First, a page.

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INVESTIGATION OF BUREAU OF INTERNAL REVENUE

MONDAY, MARCH 24, 1924

UNITED STATES SENATE,
SELECT COMMITTEE ON INVESTIGATION
OF THE BUREAU OF INTERNAL REVENUE,

Washington, D. C. The committee met, pursuant to adjournment, at 2.20 o'clock p.m., Senator James E. Watson presiding.

Present: Senators Watson (chairman), Jones of New Mexico, King, and Couzens.

Present also: Mr. C. R. Nash, assistant to the Commissioner of Internal Revenue; Mr. J. 0. Bright, Deputy Commissioner, income tax unit, and Mr. N. T. Hartson, Solicitor Internal Revenue Bureau.

Senator COUZENS. I want Mr. Hartson to take the stand again for a minute.

STATEMENT OF MR. NELSON HARTSON, SOLICITOR INTERNAL

REVENUE BUREAU

Mr. Hartson. Senator, I am suffering from a very severe cold, and I may have difficulty in being heard.

Mr. King. I would like Mr. Nash to furnish me information as to the number of cases Wayne Johnson, Carl Mapes, and Angevine, and others in that office had, and what disposition has been made of those cases, what refunds have been secured by officials of that firm, and how many of that firm have been in the office of the Internal Revenue Bureau.

Senator COUZENS. I think it was the first day of these hearings the question of filing with the Ways and Means Committee of the House of the claims of individuals and corporations desiring refunds was testified to; do you remember that?

Mr. Hartson. I remember it; yes, sir. Senator COUZENS. This is the chairman speaking. He says: There is one thing I would like to ask you about, because it has been discussed in the public press recently and has been asked about by many Senators, that is the $123,000,000 refund which was referred to in the newspapers. People think that is a very large refund. Now, for what purpose was the refund made and what and how did it start?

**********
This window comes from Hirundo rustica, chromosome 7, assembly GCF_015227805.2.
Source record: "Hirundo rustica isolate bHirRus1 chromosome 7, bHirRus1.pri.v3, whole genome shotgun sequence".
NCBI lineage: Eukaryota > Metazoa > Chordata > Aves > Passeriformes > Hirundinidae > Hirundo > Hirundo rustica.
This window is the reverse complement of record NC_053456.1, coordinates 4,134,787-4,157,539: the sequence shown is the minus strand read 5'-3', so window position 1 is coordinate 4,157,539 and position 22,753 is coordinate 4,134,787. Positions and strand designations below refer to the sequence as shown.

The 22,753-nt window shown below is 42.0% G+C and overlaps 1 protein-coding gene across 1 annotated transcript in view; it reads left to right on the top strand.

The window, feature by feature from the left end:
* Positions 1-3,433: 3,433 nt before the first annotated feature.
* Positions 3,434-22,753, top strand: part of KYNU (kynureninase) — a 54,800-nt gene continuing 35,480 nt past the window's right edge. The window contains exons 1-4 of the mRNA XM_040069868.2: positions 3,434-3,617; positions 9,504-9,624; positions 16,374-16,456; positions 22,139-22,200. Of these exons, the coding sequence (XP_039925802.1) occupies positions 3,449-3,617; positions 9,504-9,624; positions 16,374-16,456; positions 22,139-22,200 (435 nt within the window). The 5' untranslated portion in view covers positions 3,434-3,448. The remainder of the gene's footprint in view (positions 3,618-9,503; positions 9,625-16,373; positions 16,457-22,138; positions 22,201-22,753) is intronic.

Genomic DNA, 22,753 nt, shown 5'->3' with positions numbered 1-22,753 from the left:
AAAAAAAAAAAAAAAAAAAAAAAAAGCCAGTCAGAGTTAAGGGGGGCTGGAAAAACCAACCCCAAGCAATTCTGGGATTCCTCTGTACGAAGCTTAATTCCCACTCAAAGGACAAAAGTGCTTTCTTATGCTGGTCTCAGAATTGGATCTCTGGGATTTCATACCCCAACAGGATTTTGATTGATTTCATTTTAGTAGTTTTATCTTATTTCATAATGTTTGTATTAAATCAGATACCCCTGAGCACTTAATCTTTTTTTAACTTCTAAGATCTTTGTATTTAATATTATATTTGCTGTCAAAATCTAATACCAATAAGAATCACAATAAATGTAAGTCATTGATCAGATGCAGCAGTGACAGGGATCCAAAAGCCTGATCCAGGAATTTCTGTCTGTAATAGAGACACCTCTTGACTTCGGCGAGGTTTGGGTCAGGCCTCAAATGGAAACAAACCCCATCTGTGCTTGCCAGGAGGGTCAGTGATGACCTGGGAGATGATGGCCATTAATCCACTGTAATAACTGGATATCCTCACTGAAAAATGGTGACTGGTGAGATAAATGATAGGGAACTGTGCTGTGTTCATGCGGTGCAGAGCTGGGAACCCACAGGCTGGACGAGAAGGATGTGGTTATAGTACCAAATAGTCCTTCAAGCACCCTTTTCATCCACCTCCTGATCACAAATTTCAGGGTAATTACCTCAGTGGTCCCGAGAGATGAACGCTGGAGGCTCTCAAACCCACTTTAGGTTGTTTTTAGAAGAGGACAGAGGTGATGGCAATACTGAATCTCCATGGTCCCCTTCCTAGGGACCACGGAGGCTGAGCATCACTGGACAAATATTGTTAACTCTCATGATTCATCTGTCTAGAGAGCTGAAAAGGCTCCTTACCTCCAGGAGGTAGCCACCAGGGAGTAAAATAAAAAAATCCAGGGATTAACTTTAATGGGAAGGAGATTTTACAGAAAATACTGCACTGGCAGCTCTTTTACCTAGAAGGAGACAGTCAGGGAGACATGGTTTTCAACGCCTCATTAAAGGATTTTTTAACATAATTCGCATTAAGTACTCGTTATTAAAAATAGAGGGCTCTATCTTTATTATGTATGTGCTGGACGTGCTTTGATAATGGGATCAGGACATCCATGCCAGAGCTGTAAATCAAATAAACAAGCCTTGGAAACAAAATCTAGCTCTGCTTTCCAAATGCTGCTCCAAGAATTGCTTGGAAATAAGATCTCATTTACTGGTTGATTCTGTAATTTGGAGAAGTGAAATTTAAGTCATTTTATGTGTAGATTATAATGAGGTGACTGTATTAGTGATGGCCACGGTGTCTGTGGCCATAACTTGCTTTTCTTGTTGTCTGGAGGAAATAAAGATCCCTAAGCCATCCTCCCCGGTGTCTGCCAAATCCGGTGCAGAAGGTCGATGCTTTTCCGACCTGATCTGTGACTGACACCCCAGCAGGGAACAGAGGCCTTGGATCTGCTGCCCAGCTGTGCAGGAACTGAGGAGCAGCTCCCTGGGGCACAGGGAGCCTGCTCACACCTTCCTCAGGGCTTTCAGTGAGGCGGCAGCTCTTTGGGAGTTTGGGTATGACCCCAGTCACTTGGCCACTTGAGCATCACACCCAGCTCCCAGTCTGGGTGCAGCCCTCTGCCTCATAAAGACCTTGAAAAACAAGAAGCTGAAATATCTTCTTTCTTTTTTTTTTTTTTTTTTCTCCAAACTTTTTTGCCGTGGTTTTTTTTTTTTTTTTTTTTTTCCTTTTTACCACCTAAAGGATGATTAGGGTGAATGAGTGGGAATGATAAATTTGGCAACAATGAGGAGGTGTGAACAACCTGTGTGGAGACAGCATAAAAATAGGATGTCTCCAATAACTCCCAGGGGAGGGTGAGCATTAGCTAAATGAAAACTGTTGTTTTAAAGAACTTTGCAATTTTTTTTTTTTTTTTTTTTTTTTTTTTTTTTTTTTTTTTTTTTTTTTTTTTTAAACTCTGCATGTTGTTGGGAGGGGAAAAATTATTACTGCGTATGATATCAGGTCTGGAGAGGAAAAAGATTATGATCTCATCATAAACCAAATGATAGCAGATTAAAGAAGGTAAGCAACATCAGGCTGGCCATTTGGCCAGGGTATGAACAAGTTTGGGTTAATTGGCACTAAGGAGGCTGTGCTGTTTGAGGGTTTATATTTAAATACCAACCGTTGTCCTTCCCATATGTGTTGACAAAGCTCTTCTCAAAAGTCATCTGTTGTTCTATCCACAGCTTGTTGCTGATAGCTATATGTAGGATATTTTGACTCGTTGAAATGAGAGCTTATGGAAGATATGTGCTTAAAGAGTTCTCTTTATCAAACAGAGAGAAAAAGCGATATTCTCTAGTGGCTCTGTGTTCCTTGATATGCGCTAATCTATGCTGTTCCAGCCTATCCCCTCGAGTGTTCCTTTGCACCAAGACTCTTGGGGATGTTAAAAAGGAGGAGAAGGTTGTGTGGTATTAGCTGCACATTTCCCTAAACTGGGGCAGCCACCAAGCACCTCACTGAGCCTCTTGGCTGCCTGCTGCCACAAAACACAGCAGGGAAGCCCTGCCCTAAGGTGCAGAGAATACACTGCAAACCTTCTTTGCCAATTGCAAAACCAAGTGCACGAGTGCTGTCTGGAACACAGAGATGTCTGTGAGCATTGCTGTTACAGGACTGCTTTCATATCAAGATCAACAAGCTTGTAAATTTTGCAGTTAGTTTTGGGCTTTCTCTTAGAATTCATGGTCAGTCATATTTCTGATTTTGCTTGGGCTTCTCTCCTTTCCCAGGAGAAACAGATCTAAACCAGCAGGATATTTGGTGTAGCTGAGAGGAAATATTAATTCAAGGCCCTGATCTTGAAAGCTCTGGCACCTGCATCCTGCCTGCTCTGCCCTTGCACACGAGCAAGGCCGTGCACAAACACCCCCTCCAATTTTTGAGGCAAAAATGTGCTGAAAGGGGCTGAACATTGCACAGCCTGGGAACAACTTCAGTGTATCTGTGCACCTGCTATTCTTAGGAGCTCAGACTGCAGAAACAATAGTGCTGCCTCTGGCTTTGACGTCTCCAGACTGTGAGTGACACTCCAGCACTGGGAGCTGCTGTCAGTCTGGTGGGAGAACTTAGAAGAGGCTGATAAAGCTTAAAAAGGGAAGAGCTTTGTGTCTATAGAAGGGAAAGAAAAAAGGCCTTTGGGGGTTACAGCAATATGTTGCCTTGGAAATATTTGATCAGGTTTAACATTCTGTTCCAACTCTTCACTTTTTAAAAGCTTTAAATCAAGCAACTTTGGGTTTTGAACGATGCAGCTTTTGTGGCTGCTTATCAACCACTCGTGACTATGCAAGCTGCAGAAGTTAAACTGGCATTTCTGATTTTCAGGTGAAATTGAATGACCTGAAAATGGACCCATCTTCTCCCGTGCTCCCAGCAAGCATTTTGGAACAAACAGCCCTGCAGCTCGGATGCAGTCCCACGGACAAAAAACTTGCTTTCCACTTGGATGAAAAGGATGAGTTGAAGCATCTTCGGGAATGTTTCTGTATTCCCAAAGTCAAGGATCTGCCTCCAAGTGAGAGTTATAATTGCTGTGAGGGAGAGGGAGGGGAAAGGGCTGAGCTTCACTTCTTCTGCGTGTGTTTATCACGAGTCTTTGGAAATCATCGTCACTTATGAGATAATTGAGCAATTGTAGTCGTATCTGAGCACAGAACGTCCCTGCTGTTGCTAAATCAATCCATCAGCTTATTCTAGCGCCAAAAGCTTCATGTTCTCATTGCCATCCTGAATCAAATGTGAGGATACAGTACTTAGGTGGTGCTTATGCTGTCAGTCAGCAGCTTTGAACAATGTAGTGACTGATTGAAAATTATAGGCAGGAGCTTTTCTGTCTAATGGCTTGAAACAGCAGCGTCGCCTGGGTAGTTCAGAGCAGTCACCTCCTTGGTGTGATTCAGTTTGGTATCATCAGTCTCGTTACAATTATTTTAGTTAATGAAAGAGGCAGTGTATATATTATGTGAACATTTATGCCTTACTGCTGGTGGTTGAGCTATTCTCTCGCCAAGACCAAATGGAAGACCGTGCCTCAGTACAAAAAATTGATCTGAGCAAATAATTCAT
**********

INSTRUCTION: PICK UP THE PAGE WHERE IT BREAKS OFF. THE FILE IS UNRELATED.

Mr. Blair, answering this, said: That came from a report that we are required to file under the law. The appropriation act requires us to file with the Ways and Means Committee a list of the refunds made during the year. That was filed last December. I do not know who got them out; they are supposed to be confidential.

Senator Jones. By the way, will you let us have a copy of the report which you made for the Ways and Means Committee?

Commissioner BLAIR. That was last December.
Senator JONES. Yes.

Commissioner Blair. And it has been dormant ever since, and somebody got it out.

I understand, Mr. Hartson--and if you are not the proper person to ask the question maybe Mr. Nash is—that is, when a claim is made by a taxpayer for a refund or for a credit against an assessment, if that claim is granted and he happens to have another claim it is credited on his claim.

Mr. HARTSON. That is correct. The credit is the thing. That has a technical meaning. Under our law and procedure when it has been determined that a credit is due a taxpayer it has been customary to take that credit on some subsequent tax that may be due. In other words there is a distinction between a claim for credit which the taxpayer may file at the time he receives a notice and demand from the collector, and an allowance of credit.

The CHAIRMAN. Does it hurt you to talk, Mr. Hartson?
Mr. HARTson. It does not hurt me at all.
The CHAIRMAN. It does not?
Mr. HARTSON. No; not at all.

Senator Couzens. What I want to bring out is that these claims that have been allowed do not always require money to be paid out; in other words the $123,000,000 that the chairman spoke of is just what was paid out?

Mr. HARTSON. That is correct; the $123,000,000 referred to in the report made before Congress is money paid out, cash paid out which comes out of this appropriation created for the purpose by Congress.